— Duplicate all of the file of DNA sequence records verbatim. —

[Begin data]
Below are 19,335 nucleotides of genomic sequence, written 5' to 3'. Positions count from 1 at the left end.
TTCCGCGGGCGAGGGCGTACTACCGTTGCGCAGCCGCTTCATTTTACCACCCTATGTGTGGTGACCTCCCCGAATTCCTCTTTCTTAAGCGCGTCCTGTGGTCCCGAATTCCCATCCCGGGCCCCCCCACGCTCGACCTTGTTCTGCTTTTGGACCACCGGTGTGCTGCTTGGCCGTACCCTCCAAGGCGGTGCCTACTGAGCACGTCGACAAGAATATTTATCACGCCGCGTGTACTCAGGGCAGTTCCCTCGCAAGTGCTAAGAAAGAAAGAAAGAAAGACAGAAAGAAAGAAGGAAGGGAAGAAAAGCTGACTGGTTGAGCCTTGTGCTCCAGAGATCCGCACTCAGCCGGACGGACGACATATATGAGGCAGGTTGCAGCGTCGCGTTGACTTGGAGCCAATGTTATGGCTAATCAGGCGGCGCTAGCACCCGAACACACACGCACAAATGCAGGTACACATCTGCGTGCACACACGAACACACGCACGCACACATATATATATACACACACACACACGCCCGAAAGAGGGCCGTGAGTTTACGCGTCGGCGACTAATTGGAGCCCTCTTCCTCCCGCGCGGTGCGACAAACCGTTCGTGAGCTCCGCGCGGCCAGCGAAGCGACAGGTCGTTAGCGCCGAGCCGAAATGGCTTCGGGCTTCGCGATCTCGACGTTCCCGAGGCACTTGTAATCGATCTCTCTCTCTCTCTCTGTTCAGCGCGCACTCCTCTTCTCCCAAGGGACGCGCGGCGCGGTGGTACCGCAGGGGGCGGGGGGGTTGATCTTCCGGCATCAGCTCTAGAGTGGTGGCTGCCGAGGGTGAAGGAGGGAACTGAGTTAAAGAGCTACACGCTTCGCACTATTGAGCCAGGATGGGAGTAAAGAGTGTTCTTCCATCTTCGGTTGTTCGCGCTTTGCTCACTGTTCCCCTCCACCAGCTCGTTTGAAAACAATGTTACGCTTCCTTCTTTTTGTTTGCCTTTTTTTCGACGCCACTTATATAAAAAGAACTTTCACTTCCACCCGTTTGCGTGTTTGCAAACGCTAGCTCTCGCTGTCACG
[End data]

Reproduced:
Below are 19,335 nucleotides of genomic sequence, written 5' to 3'. Positions count from 1 at the left end.
TTCCGCGGGCGAGGGCGTACTACCGTTGCGCAGCCGCTTCATTTTACCACCCTATGTGTGGTGACCTCCCCGAATTCCTCTTTCTTAAGCGCGTCCTGTGGTCCCGAATTCCCATCCCGGGCCCCCCCACGCTCGACCTTGTTCTGCTTTTGGACCACCGGTGTGCTGCTTGGCCGTACCCTCCAAGGCGGTGCCTACTGAGCACGTCGACAAGAATATTTATCACGCCGCGTGTACTCAGGGCAGTTCCCTCGCAAGTGCTAAGAAAGAAAGAAAGAAAGACAGAAAGAAAGAAGGAAGGGAAGAAAAGCTGACTGGTTGAGCCTTGTGCTCCAGAGATCCGCACTCAGCCGGACGGACGACATATATGAGGCAGGTTGCAGCGTCGCGTTGACTTGGAGCCAATGTTATGGCTAATCAGGCGGCGCTAGCACCCGAACACACACGCACAAATGCAGGTACACATCTGCGTGCACACACGAACACACGCACGCACACATATATATATACACACACACACACGCCCGAAAGAGGGCCGTGAGTTTACGCGTCGGCGACTAATTGGAGCCCTCTTCCTCCCGCGCGGTGCGACAAACCGTTCGTGAGCTCCGCGCGGCCAGCGAAGCGACAGGTCGTTAGCGCCGAGCCGAAATGGCTTCGGGCTTCGCGATCTCGACGTTCCCGAGGCACTTGTAATCGATCTCTCTCTCTCTCTCTGTTCAGCGCGCACTCCTCTTCTCCCAAGGGACGCGCGGCGCGGTGGTACCGCAGGGGGCGGGGGGGTTGATCTTCCGGCATCAGCTCTAGAGTGGTGGCTGCCGAGGGTGAAGGAGGGAACTGAGTTAAAGAGCTACACGCTTCGCACTATTGAGCCAGGATGGGAGTAAAGAGTGTTCTTCCATCTTCGGTTGTTCGCGCTTTGCTCACTGTTCCCCTCCACCAGCTCGTTTGAAAACAATGTTACGCTTCCTTCTTTTTGTTTGCCTTTTTTTCGACGCCACTTATATAAAAAGAACTTTCACTTCCACCCGTTTGCGTGTTTGCAAACGCTAGCTCTCGCTGTCACG